President Barack Obama's health law will cut the US workforce by the equivalent of more than two million workers, budget analysts say.
The reductions will begin in 2017 after the law's provisions take full effect, the Congressional Budget Office (CBO) said in its report.
Lower-income workers will be hardest hit, limiting their hours to avoid losing federal subsidies.
Conservatives and the White House promptly clashed over the findings.
In Tuesday's report, the nonpartisan CBO said work hours would be reduced by the equivalent of 2.3 million full-time workers by 2021. It had previously estimated the health law would result in 800,000 fewer workers.
'Making it worse'
The Patient Protection and Affordable Care Act, commonly known as Obamacare, will result in a slower rate of employment growth over the next decade, according to the findings.
The congressional analysts say there will be fewer workers because healthcare subsidies would "reduce incentives to work" and pose an "implicit tax on working" for those returning to a job with health insurance.
The CBO said some US businesses may also decide to reduce their workforce to fewer than 50 full-time employees to avoid having to provide health insurance as mandated under the law.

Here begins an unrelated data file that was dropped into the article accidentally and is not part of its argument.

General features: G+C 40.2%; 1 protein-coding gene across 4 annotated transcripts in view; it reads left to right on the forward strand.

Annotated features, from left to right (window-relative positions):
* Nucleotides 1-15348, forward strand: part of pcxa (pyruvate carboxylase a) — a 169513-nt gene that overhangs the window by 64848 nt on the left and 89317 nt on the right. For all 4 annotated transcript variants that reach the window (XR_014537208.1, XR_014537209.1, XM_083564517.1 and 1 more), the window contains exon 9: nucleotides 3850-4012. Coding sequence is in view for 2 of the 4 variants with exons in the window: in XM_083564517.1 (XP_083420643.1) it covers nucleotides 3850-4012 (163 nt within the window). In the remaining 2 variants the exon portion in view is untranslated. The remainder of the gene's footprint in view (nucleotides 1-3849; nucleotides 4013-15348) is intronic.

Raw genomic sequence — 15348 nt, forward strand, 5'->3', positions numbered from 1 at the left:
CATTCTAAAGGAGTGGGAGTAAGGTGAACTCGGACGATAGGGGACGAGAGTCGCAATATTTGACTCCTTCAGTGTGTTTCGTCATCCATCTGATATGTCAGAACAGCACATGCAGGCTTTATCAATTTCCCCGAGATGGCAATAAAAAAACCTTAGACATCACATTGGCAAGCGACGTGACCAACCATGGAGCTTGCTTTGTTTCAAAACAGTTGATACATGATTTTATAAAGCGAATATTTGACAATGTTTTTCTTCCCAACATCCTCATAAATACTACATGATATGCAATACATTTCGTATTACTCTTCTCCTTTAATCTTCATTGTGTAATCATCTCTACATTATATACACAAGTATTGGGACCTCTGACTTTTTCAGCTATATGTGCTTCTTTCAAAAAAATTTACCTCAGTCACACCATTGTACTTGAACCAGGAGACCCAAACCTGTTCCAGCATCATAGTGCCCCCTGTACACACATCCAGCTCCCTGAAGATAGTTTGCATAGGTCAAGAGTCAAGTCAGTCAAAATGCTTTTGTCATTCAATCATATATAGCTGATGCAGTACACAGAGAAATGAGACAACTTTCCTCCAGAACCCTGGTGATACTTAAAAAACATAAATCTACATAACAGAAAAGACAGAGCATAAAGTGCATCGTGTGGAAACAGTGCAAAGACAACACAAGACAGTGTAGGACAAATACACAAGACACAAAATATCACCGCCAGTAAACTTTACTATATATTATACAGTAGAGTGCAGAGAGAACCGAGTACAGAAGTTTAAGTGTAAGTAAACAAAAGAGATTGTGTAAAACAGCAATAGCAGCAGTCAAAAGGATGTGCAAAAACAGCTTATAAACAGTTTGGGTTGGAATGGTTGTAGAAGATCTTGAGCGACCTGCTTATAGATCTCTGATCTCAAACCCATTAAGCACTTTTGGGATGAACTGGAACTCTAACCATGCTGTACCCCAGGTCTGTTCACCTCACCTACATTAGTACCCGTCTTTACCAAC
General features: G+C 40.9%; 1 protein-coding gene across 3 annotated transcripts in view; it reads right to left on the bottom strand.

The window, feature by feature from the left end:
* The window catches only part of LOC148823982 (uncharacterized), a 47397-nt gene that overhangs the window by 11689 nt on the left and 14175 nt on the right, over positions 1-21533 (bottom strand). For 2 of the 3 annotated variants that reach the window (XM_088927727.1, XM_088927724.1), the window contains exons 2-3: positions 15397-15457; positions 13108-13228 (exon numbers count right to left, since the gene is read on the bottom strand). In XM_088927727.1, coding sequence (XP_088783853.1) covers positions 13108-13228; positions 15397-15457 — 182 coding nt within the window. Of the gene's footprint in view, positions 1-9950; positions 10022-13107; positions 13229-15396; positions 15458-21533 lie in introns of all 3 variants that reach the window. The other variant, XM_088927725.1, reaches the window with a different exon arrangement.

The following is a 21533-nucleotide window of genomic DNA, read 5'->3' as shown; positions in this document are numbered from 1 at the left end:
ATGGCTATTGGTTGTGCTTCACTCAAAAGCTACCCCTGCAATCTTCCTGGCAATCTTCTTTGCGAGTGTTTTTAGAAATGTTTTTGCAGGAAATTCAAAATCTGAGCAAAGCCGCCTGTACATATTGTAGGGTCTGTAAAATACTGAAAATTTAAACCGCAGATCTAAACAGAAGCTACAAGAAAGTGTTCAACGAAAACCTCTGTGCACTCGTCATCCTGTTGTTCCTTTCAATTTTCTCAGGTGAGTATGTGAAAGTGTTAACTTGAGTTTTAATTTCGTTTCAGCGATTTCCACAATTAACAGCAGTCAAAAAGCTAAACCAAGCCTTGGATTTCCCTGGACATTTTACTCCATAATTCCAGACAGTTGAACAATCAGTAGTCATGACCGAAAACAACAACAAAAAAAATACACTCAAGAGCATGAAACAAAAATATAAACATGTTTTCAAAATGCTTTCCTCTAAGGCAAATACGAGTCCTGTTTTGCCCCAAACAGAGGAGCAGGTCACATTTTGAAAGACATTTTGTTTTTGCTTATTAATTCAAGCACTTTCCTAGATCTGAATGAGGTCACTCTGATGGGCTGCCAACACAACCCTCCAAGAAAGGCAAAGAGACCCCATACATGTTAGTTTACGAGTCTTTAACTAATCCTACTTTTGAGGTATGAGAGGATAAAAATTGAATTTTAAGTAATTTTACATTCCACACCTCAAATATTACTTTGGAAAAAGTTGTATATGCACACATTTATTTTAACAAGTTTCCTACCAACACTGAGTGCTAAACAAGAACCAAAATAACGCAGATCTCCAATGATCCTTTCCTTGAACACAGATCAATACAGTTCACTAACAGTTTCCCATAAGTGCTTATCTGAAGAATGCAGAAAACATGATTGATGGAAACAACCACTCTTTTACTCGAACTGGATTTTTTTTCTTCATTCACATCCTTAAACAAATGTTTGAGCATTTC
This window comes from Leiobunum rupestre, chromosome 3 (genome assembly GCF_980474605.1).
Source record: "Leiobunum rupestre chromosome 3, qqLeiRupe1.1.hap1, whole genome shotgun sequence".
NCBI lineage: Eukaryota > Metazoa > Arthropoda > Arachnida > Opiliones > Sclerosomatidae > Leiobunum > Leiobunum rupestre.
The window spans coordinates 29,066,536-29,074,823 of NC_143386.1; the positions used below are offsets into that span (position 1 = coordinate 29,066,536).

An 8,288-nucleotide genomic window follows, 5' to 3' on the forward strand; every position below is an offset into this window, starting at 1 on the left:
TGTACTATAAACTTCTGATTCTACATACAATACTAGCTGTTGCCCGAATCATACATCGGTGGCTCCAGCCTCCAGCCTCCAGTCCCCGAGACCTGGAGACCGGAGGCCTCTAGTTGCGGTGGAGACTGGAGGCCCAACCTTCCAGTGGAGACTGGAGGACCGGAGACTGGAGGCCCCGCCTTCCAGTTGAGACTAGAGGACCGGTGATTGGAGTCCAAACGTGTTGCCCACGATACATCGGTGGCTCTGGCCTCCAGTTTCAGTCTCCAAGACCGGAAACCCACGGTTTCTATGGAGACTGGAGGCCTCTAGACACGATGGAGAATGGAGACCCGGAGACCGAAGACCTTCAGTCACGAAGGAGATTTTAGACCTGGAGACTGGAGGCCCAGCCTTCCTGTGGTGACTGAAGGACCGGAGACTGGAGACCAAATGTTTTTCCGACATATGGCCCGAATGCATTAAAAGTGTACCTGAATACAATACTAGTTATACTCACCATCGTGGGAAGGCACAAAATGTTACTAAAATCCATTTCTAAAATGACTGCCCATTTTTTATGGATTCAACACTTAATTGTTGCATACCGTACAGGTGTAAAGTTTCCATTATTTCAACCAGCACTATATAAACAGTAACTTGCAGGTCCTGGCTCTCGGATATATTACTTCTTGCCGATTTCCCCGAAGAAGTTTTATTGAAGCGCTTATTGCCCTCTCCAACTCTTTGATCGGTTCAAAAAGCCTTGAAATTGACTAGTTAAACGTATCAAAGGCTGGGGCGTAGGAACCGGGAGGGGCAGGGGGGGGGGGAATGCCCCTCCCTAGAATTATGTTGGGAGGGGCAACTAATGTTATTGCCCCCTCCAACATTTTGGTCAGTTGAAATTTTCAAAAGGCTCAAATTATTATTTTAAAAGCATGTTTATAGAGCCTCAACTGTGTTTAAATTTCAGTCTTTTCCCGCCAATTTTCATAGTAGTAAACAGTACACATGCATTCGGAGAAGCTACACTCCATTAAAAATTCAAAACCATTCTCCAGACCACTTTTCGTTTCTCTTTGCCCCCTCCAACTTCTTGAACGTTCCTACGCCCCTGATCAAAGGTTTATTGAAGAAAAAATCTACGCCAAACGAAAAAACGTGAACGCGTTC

The report also found US workers nearing retirement may opt to work shorter hours to retain healthcare subsidies until they qualify for Medicare, a federal health programme for the elderly.
Employees may also face lower wages due to tax levees and penalties against their employers, the report found.
The CBO findings provided fodder for conservatives, who are expected to make the health law a major issue in November's midterm elections.
"The middle class is getting squeezed in this economy, and this CBO report confirms that Obamacare is making it worse," Republican House of Representatives Speaker John Boehner said in a statement.
But the White House said the impact on the workforce would be due to voluntary steps by workers rather than businesses cutting jobs.
The law will leave people "empowered to make choices about their own lives and livelihoods", said White House Press Secretary Jay Carney.
He added that the law would allow participants the freedom to retire early or become stay-at-home parents.
The glitches that plagued the healthcare website during its October rollout would probably result in one million fewer enrolled participants than initially anticipated, the CBO found.
Six million people are now forecast to sign up for coverage by this year.
The president's Democratic allies have been trying to distance themselves from the issue in the lead-up to November's elections.
Those polls will determine which political party holds sway in Congress for the final two years of Mr Obama's presidency.
Republicans say the law, America's most sweeping social legislation in decades, is an unacceptable government intrusion into healthcare. They have voted to repeal the act more than 40 times.
A Gallup poll on Tuesday found Americans continue to be more likely to disapprove of the law, by 51% to 41%.